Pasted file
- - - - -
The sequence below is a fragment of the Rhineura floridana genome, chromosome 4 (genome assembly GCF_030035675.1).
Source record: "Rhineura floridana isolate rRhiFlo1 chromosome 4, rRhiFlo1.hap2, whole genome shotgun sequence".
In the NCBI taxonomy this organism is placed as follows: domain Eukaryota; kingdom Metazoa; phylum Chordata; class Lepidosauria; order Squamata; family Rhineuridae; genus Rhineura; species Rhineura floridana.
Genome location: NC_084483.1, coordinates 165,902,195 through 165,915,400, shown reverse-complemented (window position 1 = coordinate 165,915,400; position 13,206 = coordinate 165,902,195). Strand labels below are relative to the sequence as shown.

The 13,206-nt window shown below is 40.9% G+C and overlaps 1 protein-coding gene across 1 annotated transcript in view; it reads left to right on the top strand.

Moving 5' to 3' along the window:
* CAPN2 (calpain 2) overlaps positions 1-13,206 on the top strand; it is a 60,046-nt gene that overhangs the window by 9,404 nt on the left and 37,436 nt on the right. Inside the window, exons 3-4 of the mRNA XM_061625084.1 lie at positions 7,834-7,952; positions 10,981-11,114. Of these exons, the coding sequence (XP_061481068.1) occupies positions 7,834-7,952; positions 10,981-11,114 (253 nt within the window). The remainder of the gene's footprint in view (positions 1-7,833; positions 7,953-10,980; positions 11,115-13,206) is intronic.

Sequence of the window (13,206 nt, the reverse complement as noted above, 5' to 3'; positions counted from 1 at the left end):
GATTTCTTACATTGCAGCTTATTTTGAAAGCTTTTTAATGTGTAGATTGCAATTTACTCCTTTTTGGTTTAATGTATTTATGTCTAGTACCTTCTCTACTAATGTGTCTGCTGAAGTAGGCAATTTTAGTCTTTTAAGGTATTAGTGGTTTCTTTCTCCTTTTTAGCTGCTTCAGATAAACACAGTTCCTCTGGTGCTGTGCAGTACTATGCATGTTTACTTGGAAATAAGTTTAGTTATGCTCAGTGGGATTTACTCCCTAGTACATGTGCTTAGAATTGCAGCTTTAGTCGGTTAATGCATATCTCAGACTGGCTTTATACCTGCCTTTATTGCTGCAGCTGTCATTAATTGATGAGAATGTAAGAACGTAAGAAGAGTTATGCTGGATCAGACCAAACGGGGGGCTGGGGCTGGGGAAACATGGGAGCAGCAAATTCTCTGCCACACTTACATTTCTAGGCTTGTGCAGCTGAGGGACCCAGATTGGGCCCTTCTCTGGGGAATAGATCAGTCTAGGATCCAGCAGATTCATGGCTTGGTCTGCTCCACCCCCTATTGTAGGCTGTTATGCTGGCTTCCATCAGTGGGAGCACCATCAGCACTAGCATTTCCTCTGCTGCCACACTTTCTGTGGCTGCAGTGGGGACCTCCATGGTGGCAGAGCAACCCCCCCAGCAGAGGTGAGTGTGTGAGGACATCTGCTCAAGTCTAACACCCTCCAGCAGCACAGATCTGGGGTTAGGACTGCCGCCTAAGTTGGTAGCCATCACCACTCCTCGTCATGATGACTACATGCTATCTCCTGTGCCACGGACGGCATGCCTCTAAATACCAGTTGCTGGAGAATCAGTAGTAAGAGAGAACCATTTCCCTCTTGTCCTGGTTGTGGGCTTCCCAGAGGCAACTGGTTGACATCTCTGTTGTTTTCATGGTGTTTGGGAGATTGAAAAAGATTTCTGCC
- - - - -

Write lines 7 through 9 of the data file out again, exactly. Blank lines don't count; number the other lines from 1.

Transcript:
* CAPN2 (calpain 2) overlaps positions 1-13,206 on the top strand; it is a 60,046-nt gene that overhangs the window by 9,404 nt on the left and 37,436 nt on the right. Inside the window, exons 3-4 of the mRNA XM_061625084.1 lie at positions 7,834-7,952; positions 10,981-11,114. Of these exons, the coding sequence (XP_061481068.1) occupies positions 7,834-7,952; positions 10,981-11,114 (253 nt within the window). The remainder of the gene's footprint in view (positions 1-7,833; positions 7,953-10,980; positions 11,115-13,206) is intronic.

Sequence of the window (13,206 nt, the reverse complement as noted above, 5' to 3'; positions counted from 1 at the left end):
GATTTCTTACATTGCAGCTTATTTTGAAAGCTTTTTAATGTGTAGATTGCAATTTACTCCTTTTTGGTTTAATGTATTTATGTCTAGTACCTTCTCTACTAATGTGTCTGCTGAAGTAGGCAATTTTAGTCTTTTAAGGTATTAGTGGTTTCTTTCTCCTTTTTAGCTGCTTCAGATAAACACAGTTCCTCTGGTGCTGTGCAGTACTATGCATGTTTACTTGGAAATAAGTTTAGTTATGCTCAGTGGGATTTACTCCCTAGTACATGTGCTTAGAATTGCAGCTTTAGTCGGTTAATGCATATCTCAGACTGGCTTTATACCTGCCTTTATTGCTGCAGCTGTCATTAATTGATGAGAATGTAAGAACGTAAGAAGAGTTATGCTGGATCAGACCAAACGGGGGGCTGGGGCTGGGGAAACATGGGAGCAGCAAATTCTCTGCCACACTTACATTTCTAGGCTTGTGCAGCTGAGGGACCCAGATTGGGCCCTTCTCTGGGGAATAGATCAGTCTAGGATCCAGCAGATTCATGGCTTGGTCTGCTCCACCCCCTATTGTAGGCTGTTATGCTGGCTTCCATCAGTGGGAGCACCATCAGCACTAGCATTTCCTCTGCTGCCACACTTTCTGTGGCTGCAGTGGGGACCTCCATGGTGGCAGAGCAACCCCCCCAGCAGAGGTGAGTGTGTGAGGACATCTGCTCAAGTCTAACACCCTCCAGCAGCACAGATCTGGGGTTAGGACTGCCGCCTAAGTTGGTAGCCATCACCACTCCTCGTCATGATGACTACATGCTATCTCCTGTGCCACGGACGGCATGCCTCTAAATACCAGTTGCTGGAGAATCAGTAGTAAGAGAGAACCATTTCCCTCTTGTCCTGGTTGTGGGCTTCCCAGAGGCAACTGGTTGACATCTCTGTTGTTTTCATGGTGTTTGGGAGATTGAAAAAGATTTCTGCC